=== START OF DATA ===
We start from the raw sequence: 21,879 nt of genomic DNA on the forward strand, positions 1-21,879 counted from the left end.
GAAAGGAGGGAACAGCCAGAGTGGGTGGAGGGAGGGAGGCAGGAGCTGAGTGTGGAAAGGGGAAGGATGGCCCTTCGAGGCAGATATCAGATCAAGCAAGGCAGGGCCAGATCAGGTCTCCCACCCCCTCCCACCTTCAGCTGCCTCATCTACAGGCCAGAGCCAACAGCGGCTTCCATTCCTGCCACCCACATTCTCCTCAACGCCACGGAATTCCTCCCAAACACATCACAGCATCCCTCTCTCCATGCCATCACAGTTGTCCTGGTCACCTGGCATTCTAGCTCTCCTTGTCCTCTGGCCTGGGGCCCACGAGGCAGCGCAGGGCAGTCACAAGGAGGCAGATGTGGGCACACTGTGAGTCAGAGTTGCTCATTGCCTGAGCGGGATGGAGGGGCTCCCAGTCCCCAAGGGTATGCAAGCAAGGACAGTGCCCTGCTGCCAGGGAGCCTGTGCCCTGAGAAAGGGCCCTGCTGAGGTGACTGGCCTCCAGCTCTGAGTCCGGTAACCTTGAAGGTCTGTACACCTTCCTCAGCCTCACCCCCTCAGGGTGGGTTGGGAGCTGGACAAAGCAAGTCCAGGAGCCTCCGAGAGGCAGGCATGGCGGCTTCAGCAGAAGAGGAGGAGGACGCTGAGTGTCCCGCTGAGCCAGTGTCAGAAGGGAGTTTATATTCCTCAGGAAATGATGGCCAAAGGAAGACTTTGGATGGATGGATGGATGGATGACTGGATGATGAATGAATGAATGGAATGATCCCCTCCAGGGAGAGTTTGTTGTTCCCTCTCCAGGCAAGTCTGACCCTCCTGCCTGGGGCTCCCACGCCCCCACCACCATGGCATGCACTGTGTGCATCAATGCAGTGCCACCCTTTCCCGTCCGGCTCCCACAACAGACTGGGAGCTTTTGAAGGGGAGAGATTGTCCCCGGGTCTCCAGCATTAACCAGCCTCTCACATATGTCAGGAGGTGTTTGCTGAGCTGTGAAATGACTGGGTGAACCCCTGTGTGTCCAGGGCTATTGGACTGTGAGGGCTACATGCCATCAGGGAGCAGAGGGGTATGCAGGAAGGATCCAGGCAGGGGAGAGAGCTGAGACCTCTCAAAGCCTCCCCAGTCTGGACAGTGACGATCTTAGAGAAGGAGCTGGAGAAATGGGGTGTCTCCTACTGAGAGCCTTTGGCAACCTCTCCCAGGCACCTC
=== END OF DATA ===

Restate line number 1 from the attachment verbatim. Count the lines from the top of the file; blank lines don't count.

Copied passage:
We start from the raw sequence: 21,879 nt of genomic DNA on the forward strand, positions 1-21,879 counted from the left end.